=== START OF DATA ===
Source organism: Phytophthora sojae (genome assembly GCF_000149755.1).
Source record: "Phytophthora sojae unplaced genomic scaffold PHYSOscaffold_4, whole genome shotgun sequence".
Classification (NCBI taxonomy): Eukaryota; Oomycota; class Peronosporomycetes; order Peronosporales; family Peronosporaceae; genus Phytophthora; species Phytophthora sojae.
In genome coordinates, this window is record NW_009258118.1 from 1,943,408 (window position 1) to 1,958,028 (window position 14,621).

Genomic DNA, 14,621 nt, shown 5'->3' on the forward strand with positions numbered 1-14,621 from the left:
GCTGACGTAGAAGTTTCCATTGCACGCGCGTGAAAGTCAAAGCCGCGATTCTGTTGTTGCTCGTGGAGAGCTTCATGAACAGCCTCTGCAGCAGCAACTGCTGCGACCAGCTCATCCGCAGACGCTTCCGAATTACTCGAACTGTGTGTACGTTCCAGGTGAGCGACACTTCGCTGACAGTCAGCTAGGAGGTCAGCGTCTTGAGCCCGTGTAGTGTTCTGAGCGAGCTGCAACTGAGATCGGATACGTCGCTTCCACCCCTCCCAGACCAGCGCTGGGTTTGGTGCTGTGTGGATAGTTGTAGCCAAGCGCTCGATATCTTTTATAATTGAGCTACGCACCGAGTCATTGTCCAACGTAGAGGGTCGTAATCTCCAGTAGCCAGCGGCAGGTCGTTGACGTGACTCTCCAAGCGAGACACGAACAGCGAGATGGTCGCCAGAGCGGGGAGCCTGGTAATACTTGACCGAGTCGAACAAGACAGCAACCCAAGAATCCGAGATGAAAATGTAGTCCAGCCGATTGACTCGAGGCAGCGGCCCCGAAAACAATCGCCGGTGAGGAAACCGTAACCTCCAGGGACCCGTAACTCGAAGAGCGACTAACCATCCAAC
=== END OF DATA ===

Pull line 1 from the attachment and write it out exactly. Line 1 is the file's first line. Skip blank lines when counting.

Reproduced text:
Source organism: Phytophthora sojae (genome assembly GCF_000149755.1).